It can be debated whether live-action--or CGI/live-action hybrid--adaptations of Disney's animated classics are needed. The Lion King, Beauty and the Beast, The Jungle Book, and the rest of the studio's library of iconic cartoon films typically stand the test of time. They're inevitable at this point, though, thanks to the money they earn at the box office. Given that, though, they should at least be good, right? That's the mindset I had before screening the studio's latest adaptation, Aladdin, fully expecting to hate it.
The trailers for Aladdin have not been kind, making it look like a pale imitation of a nearly 30-year-old film. Thankfully, though, the picture they paint isn't accurate. Aladdin is, by and large, a good movie. If you love the original, it does more than enough to tickle your nostalgia bone, while adding more depth to the characters and giving some of them a bit of a modern spin.
All of your favorite songs are there, a lot of the jokes remain, and the cast does more than their fair share of singing and dancing, along with acting. What's more, Director Guy Ritchie (King Arthur: Legend of the Sword) has recreated several visuals from the animated film in a way that makes them even more breathtaking in live-action. The Cave of Wonders, as seen in the trailers, is incredibly designed, as is the kingdom of Agrabah.
Of course, the biggest worry from the trailers was Genie, who was originally voiced by Robin Williams in the animated film. Will Smith plays the character in the live-action Aladdin, and what was shown of him in the trailers wasn't great. The CGI was hit-and-miss, and he didn't seem to spend much time in the character's signature blue form. It just didn't seem right.
However, you'll be happy to know that Smith's take on the character works. He's not trying to capture the essence of Robin Williams in playing Genie, but instead relies on his comedic sensibilities--something we don't see nearly enough from the former Fresh Prince of Bel Air. He also delivers big on song numbers "Friend Like Me" and "Prince Ali." And if you're worried about it, Genie also spends a lot of the movie with blue skin.
The only real knock against Smith is how much bigger his character is than anyone else in the film--physically and charismatically. Then again, that's the same problem the Aladdin animated film had with Williams' take, so it's not a bad problem to have.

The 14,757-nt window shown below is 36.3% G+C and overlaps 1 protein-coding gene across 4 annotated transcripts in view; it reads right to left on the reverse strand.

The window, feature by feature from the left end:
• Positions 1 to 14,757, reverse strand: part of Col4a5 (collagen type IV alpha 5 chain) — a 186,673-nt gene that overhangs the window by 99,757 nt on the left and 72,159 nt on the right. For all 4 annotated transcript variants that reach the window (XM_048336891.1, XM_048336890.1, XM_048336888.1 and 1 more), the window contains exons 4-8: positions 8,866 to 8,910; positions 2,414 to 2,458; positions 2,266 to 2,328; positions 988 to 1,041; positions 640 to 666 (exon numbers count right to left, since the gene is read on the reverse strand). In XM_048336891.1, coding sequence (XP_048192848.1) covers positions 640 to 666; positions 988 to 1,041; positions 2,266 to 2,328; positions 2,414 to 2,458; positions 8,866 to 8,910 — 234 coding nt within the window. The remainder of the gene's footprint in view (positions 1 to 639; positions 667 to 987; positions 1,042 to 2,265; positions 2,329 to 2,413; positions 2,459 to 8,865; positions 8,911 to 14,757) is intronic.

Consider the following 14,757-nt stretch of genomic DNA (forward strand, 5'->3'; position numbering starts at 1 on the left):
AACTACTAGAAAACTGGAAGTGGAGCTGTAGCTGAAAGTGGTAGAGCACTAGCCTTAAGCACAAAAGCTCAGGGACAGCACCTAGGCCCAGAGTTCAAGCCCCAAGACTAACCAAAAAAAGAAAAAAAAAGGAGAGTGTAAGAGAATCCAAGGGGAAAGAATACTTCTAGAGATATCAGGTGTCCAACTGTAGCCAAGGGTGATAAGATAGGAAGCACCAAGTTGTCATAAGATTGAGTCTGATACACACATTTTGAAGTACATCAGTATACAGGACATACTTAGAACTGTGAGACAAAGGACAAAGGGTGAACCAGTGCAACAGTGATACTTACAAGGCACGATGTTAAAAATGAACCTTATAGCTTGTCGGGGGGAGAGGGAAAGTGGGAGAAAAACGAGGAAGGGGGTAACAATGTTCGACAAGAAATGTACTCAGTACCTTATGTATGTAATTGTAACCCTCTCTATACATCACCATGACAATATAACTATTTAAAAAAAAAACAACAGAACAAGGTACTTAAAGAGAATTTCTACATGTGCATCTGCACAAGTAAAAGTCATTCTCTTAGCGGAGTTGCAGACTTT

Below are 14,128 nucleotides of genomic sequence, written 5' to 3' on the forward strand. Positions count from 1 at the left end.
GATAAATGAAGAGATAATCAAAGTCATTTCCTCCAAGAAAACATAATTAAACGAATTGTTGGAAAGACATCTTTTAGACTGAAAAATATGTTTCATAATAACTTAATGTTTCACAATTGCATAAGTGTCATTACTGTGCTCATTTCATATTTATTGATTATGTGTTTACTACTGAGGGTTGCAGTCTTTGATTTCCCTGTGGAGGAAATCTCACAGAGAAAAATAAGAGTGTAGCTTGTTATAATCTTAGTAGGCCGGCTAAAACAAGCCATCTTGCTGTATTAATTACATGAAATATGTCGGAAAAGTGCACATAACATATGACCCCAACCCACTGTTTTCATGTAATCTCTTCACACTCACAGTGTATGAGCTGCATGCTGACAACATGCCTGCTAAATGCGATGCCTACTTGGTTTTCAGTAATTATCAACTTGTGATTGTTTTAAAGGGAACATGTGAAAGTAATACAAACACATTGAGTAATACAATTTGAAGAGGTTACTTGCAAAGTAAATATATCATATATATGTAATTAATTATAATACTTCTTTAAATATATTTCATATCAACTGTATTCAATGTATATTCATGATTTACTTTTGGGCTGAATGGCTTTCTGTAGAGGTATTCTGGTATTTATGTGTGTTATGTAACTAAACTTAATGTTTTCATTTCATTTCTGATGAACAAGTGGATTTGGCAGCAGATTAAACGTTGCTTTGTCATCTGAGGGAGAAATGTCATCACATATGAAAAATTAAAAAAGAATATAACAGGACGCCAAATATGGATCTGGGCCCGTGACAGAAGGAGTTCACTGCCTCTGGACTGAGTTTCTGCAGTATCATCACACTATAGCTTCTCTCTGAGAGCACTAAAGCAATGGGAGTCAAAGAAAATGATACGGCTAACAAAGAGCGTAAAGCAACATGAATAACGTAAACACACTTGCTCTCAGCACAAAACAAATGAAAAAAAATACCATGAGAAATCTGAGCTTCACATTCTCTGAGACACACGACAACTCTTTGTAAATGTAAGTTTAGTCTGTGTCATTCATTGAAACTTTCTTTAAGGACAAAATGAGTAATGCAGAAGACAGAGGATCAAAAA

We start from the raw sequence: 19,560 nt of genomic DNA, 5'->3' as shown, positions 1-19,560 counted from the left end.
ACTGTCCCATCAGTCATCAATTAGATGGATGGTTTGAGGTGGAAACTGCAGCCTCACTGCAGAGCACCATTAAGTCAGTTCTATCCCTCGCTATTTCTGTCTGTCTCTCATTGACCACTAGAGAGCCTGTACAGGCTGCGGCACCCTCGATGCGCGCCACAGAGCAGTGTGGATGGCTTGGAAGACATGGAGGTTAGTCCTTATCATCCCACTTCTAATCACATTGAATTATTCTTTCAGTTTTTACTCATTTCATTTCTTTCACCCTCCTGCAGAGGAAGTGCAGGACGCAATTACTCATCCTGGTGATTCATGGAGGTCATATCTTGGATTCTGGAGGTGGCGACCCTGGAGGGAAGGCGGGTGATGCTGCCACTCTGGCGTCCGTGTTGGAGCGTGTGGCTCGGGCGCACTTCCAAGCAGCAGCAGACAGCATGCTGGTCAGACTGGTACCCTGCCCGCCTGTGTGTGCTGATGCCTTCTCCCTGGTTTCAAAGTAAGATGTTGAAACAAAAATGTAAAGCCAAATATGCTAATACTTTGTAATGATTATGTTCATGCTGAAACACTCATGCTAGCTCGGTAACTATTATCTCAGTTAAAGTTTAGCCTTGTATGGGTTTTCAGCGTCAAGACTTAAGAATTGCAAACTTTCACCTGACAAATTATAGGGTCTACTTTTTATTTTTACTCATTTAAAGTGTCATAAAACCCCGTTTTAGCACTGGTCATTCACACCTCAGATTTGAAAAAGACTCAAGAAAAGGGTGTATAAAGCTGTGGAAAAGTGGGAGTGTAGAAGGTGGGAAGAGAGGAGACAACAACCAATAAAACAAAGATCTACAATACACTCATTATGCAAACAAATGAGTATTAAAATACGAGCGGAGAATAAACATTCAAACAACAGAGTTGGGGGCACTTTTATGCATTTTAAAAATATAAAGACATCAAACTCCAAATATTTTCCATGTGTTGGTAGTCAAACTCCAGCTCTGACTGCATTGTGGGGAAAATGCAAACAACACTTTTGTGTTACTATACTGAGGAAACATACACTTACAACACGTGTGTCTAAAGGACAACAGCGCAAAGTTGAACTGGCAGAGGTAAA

Still, the cast of Aladdin is mostly well-suited for their roles. Mena Massoud is easy to love as the homeless thief Aladdin, and the friendships he forges with Genie and the magic carpet--as well as his relationship with pet monkey Abu--are fun to see develop. Naomi Scott, meanwhile, elevates the role of Jasmine beyond standard Disney princess fare--and the chemistry Scott and Massoud share makes the love story between Aladdin and Jasmine work well.
Jasmine's story features the most important changes to the Aladdin story. In this adaptation, she has a sense of ambition and wants to follow in her father's footsteps to lead her people and become the next Sultan of Agrabah, even if tradition doesn't allow it.
When it comes to Disney remaking its movies, it's these changes that make the new adaptations a useful tool. While 1992's animated Aladdin featured a Jasmine who was eager to reject the idea of an arranged marriage to find a new sultan, the new film exploring the princess's own ambition to lead her people is a wonderful change to make.
The new movie also gives her a female confidante in handmaiden Dalia, played hilariously by Saturday Night Live's Nasim Pedrad. It's a small addition, but an important one given that in the animated film Jasmine's only real friend before Aladdin was a tiger. Pedrad brings a good dose of humor to the film and has great chemistry with Smith's Genie.
The rest of the cast is good enough for the roles they were cast to play. Marwan Kenzari is plenty nefarious as Jafar, though not nearly as charismatic as his animated counterpart. Navid Negahban's Sultan doesn't have much to do in the movie--much like the cartoon--but the bond he shares with Jasmine is a powerful one.
As good as a lot of this movie is, Aladdin is not without its faults. Everything leading up to the Genie's arrival--save for Massoud's performance of "One Jump Ahead" as he and Jasmine flee from guards in the marketplace--is pretty slow. Meanwhile, the climax of the film is a CGI-heavy affair that borders on Michael Bay levels of visual gibberish. It's not bad CGI, so much as there's so much happening at once that it's hard to distinguish any one thing.
There are also a couple of moments throughout the movie that carry the sort of visual tricks Guy Ritchie likes to use in his movies. Keep an eye on how the film is sped up at various points in the "One Jump Ahead" sequence. These sort of things worked for me, though I could see how they'd stick out like a sore thumb for others.
There's also a musical problem. Speechless, a new Jasmine song written by duo Pasek and Paul and sung by Scott, fits the movie's take on the character. What's more, it's a good song. The way it's utilized in the film, though, feels incredibly out of place. This section of the movie could easily be clipped out and used as a music video, and the film would be better for it.
That all said, Aladdin is good. It's not perfect, but it's a big, extravagant musical that's filled with fun performances, bright colors, and some exciting moments. Will Smith's turn as Genie isn't better than what Robin Williams brought to the character, but it's different enough that it stands on its own merit. And, if you're into this sort of thing--and you should be--Smith has a new rap over the end credits that is themed to the movie.